So far, so good.  Scott’s army marched west and again met the forces of Santa Anna at the hamlet of Cerro Gordo, about halfway to Mexico City.  On the eve of battle, Scott summoned Pillow to his tent to give him his orders, only to hear Pillow loudly protesting the dangerousness of his mission.  Yet, despite this mortal danger, Pillow proclaimed, his sense of duty demanded he obey, “even if he left his bones on the battlefield.”  One might expect that he would then turn on his heel and march decisively off into the night.  But on the contrary, according to Scott’s recollection, Pillow lingered in the tent.  He seemed to be waiting for something…it was almost as if he was hoping Scott would change his mind…

The next morning, Pillow took charge of his troops, ordering them to march along a route that happened to expose them to direct fire from Mexican artillery, rather than around the back of a ridge as planned.  The topography was complex, and Pillow had perhaps not studied it very carefully.  The orders triggered loud quarreling between Pillow and his lieutenant, who understood the consequences of ignoring the lay of the land.

Pillow’s voice carried through the air to the ears of Mexican artillerists, who promptly launched a flurry of grapeshot, now that they knew the precise location of the enemy.  It was one of the few positive events of the battle for the Mexican side, which by the end of the day was forced into an ignominious surrender. (In fact, Santa Anna was forced to ride off in such a hurry that he left behind his artificial leg, which was captured by the Illinois Volunteer Infantry.)  In the confusion of the artillery fire, Pillow received a slight wound to his arm and was seen disappearing down a hill to the rear, not to be seen again during the conflict.  A later account from sympathetic sources would say that our hero’s “impetuous courage” had led to his being wounded.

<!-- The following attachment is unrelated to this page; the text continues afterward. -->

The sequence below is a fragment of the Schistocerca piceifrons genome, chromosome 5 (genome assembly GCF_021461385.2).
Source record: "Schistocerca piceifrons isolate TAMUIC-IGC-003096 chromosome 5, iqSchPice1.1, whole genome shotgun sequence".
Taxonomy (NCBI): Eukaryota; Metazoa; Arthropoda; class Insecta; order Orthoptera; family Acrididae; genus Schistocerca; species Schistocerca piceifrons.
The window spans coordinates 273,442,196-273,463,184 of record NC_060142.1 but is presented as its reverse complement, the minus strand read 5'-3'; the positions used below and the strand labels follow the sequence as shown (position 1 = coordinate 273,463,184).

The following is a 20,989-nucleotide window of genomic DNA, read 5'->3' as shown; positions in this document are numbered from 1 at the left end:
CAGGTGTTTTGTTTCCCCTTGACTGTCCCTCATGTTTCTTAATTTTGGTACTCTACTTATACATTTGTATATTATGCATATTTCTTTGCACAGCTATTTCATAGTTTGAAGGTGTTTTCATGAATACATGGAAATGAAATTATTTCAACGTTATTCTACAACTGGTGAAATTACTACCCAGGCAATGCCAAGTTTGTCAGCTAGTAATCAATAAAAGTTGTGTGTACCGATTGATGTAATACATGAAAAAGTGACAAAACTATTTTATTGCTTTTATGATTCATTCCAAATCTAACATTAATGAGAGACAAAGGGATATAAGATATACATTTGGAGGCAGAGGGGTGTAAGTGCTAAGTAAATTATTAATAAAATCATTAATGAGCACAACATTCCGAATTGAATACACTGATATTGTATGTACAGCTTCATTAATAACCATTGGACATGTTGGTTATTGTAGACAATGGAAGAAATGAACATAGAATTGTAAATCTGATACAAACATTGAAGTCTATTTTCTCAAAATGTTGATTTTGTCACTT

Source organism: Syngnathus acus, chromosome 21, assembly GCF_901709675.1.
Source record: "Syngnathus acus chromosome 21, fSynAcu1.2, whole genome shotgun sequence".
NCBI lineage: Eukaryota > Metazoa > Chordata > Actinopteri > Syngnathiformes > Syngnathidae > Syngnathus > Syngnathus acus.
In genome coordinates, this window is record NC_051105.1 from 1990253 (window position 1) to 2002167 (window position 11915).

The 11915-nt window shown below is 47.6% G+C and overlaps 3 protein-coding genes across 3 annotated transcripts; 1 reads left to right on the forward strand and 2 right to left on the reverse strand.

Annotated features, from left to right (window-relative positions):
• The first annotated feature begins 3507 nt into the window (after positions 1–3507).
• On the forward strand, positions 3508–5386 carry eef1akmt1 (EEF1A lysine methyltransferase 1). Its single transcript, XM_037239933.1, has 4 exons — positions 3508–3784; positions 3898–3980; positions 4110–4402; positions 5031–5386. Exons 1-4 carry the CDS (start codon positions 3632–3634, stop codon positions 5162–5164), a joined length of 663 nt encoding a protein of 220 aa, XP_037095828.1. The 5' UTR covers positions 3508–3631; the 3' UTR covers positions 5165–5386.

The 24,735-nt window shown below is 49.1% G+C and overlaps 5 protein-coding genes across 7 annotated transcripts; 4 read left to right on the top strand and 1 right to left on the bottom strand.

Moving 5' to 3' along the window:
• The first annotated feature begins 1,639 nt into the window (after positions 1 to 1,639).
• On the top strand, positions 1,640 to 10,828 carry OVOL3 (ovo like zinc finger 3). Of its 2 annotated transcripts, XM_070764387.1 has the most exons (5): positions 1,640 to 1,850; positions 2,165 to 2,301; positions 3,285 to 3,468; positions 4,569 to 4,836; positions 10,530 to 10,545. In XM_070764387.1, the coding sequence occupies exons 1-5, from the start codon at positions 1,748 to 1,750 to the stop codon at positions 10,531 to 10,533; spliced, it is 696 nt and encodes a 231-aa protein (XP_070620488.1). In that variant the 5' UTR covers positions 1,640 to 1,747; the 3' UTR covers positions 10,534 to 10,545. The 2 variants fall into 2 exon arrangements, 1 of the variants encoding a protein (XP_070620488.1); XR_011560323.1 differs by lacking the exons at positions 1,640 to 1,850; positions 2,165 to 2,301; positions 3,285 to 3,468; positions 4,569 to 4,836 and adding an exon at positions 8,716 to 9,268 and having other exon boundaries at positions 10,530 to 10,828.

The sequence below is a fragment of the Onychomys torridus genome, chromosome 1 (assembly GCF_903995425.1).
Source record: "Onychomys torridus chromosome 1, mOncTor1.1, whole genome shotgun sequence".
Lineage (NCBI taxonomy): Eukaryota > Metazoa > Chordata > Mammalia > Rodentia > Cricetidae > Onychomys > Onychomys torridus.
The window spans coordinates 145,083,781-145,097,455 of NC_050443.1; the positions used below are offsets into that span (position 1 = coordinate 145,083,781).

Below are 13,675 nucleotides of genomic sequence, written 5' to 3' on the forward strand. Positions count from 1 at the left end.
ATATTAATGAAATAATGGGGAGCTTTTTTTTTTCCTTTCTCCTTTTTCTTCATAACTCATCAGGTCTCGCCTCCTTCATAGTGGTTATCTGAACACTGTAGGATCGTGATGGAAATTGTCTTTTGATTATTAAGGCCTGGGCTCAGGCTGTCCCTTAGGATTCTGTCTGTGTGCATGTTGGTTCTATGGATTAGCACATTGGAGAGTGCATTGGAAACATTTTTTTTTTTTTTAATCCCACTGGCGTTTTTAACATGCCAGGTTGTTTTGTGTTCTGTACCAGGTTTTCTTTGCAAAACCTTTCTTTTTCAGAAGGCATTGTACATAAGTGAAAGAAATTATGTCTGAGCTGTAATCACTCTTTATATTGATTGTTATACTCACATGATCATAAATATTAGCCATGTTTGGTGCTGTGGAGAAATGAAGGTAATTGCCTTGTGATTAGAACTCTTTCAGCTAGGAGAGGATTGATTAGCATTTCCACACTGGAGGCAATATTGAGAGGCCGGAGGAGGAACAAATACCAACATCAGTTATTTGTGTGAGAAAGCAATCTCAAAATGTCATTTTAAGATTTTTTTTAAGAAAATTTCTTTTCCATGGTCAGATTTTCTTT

Captain Robert E. Lee played an important role at Cerro Gordo in scouting an attack route over the steep, broken terrain.  Other familiar names who served in Scott’s army: George McClellan, Joseph Johnston, P.G.T. Beauregard, George Meade, Thomas Jackson (later known as “Stonewall”), and Ulysses S. Grant.

(The series continues here)